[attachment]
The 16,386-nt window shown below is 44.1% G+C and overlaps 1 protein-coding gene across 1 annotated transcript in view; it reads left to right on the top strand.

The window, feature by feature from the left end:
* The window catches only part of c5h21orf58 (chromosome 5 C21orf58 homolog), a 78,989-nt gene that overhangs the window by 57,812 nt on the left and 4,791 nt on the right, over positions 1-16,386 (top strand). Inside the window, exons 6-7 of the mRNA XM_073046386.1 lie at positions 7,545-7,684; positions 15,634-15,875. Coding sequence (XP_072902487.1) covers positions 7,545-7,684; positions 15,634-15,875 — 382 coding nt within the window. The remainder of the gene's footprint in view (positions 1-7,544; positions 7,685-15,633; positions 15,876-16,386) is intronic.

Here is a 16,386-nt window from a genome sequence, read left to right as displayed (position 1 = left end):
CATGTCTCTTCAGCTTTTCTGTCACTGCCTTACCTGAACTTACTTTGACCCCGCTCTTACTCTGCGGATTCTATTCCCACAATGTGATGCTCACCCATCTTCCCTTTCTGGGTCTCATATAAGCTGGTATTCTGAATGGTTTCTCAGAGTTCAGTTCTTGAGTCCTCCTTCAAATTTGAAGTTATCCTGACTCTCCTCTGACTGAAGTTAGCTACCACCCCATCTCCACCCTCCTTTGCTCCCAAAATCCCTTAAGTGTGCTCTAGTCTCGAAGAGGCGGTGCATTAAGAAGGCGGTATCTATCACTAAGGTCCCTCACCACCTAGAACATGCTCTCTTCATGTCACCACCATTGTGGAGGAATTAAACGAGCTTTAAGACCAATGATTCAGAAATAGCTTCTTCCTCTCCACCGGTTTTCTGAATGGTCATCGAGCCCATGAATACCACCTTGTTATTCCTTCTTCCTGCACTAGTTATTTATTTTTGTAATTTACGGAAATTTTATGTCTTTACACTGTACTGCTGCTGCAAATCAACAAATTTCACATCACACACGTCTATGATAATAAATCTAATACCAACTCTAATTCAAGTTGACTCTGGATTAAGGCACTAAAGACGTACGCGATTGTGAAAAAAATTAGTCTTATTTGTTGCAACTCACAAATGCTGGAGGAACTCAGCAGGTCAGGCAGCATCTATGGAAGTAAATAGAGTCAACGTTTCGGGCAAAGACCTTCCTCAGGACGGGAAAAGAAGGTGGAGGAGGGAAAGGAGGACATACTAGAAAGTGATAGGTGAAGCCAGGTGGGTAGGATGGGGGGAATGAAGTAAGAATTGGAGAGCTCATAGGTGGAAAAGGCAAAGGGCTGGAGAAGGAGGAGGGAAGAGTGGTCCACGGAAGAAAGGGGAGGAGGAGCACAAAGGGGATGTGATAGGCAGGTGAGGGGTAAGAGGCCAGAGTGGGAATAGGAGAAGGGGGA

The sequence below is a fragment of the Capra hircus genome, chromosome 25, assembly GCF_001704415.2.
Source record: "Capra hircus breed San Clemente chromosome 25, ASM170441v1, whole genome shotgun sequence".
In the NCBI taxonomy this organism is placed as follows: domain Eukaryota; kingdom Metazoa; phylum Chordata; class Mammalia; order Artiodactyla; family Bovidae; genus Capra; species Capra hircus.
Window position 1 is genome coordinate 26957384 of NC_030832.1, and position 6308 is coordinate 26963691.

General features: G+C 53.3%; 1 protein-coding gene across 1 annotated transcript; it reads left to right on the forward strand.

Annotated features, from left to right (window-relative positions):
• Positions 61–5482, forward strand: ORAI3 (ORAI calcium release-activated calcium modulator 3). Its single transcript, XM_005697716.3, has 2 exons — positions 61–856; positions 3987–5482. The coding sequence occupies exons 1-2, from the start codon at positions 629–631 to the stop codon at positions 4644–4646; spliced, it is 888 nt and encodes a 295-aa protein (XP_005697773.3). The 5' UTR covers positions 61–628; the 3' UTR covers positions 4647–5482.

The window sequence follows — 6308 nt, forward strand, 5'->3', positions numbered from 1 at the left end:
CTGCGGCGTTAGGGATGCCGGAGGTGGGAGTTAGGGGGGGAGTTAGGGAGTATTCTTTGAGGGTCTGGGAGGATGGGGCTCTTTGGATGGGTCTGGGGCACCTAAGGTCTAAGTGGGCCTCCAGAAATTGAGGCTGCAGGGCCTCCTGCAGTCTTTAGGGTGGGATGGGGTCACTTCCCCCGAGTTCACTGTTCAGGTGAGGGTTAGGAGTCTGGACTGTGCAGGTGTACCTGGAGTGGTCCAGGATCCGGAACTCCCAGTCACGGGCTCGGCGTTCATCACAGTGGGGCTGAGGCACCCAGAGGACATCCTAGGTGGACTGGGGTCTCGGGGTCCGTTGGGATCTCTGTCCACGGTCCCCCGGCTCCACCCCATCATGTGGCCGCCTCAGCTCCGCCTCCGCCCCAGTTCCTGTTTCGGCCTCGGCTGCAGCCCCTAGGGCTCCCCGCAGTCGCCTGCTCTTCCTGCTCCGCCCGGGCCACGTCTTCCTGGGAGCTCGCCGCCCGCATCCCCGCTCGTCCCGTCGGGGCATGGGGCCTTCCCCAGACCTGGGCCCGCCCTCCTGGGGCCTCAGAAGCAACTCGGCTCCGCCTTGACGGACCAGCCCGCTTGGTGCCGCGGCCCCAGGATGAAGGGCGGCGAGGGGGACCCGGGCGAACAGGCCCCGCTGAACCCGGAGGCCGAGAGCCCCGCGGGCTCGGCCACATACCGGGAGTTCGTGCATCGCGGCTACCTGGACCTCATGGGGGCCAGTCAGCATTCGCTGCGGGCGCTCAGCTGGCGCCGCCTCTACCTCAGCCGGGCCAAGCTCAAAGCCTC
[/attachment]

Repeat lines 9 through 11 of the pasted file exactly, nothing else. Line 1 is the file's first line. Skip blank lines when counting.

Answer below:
Window position 1 is genome coordinate 26957384 of NC_030832.1, and position 6308 is coordinate 26963691.

General features: G+C 53.3%; 1 protein-coding gene across 1 annotated transcript; it reads left to right on the forward strand.

Annotated features, from left to right (window-relative positions):